Vernacular Architecture Forum, Society of Architectural Historians, Society for American City and Regional Planning History
March 10, 2023
As organizations representing historians of the built environment, we protest the comments of members of the University of Virginia governing board as reported by the Washington Post on February 23, 2023. The Post quotes text messages from board member U. Bertram Ellis Jr. that are critical of the university’s recognition of its past role in slavery and Jim Crow practices and that call for the governing board to prevent administrators and faculty from acknowledging this difficult past. Mr. Ellis specifically targets Professor Louis P. Nelson, an architectural historian and Vice Provost for Academic Outreach, for his highly successful efforts to bring attention to the university’s racist past.
In the first place, Mr. Ellis’ comments endanger academic freedom at UVa and, if imitated, to the ability of university faculty everywhere to pursue their research agendas they deem important. Such threats to interfere in faculty members’ teaching and research violate their fundamental right, as experts in their various fields, to carry out their work as they see fit. The tenure system serves as a guarantee that faculty members cannot be removed for social and political views, whether liberal or conservative.
As part of Mr. Ellis’s disparagement of UVa’s effort to acknowledge past discrimination, he singles out the work of Professor Nelson, a leader in the field of architectural history. Professor Nelson is the author of numerous acclaimed books and peer-reviewed articles documenting the architecture and cultural landscapes of Black communities on both sides of the Atlantic. He has earned multiple awards for his work, including the Abbot Lowell Cummings Prize from the Vernacular Architecture Forum and the John Brinckerhoff Jackson Prize from the Foundation for Landscape Studies. Professor Nelson is a former President of the Vernacular Architecture Forum and served as the editor of its academic journal Buildings & Landscapes. Among his many contributions to the field of architectural history in general and the University of Virginia in particular are the launching of a summer research program that brought students to explore the vernacular architecture of a Black community in Jamaica; successful grant applications to the Andrew W. Mellon Foundation for a $750,000 grant to establish summer field schools in African American communities; and a grant of $5 million to expand the University of Virginia’s academic strengths in teaching about racial equity and democracy. Additionally, he has established several projects that engage students, faculty, and community members in understanding the role of race in the development of the university and its home in Charlottesville.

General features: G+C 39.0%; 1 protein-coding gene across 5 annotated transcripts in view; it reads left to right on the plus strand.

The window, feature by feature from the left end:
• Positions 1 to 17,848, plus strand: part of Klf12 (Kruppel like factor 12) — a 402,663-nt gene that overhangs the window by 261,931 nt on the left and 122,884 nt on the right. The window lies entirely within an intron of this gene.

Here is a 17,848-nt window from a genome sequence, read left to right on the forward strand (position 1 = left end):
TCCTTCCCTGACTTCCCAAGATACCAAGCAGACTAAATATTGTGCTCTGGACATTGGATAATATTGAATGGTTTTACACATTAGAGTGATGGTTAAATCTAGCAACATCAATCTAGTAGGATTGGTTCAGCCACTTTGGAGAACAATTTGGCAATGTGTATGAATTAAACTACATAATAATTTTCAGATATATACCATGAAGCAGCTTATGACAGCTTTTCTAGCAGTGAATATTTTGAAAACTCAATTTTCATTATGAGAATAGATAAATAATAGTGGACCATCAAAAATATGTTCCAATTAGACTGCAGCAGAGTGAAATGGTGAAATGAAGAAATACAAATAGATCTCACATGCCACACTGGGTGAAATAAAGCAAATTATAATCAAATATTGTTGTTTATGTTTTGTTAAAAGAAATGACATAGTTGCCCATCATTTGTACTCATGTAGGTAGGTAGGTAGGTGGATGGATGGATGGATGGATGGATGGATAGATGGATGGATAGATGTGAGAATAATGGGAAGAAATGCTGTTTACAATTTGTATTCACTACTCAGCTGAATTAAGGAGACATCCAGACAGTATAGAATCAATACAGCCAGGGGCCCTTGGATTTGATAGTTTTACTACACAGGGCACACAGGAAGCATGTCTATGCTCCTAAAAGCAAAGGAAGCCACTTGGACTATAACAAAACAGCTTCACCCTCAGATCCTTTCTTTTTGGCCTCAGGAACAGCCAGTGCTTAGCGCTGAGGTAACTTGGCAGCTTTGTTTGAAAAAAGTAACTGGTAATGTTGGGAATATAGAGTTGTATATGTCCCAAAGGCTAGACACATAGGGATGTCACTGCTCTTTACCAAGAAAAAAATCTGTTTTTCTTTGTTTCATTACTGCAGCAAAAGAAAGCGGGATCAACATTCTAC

As historians of architecture and urban design, we believe that the built environment provides important evidence about social relations and political issues beyond what is expressed in written documents, and we investigate the ways in which prejudice based on race, ethnicity, and gender is inscribed in buildings and landscapes. Board member Ellis expresses concern that examination by Professor Nelson and others of the history of racially-based mistreatment at the University of Virginia is simply part of an effort to undermine the importance of Thomas Jefferson and other founders of the university and to expunge the record of their contributions. We disagree and insist that examination of the full history of slave-holding historical figures provides an appropriate perspective on American history that is indispensable for understanding social relations today. Architectural historians continue to recognize Jefferson’s innovative designs for the University of Virginia and Monticello while also insisting on filling in the blanks about the many other types of people who occupied these buildings. UVa’s history is embedded in its architecture and landscapes; we cannot discuss the stylish designs of Jefferson as an architect without acknowledging the human beings he held as slaves and the cabins, basements, and other hidden spaces of enslavement and discrimination that are an important part of the buildings and landscapes he designed.
The role of a university is to foster civil discourse. While Mr. Ellis has apologized for his statements becoming public, he has not addressed the need to offer honest interpretations of African American history (and, more specifically, to examine the full history of racial discrimination at the University of Virginia), nor has he acknowledged the importance of academic freedom that allows faculty and students to explore this history. Ellis owes an apology to Professor Nelson and to the UVa community for threatening the university’s distinguished academic reputation.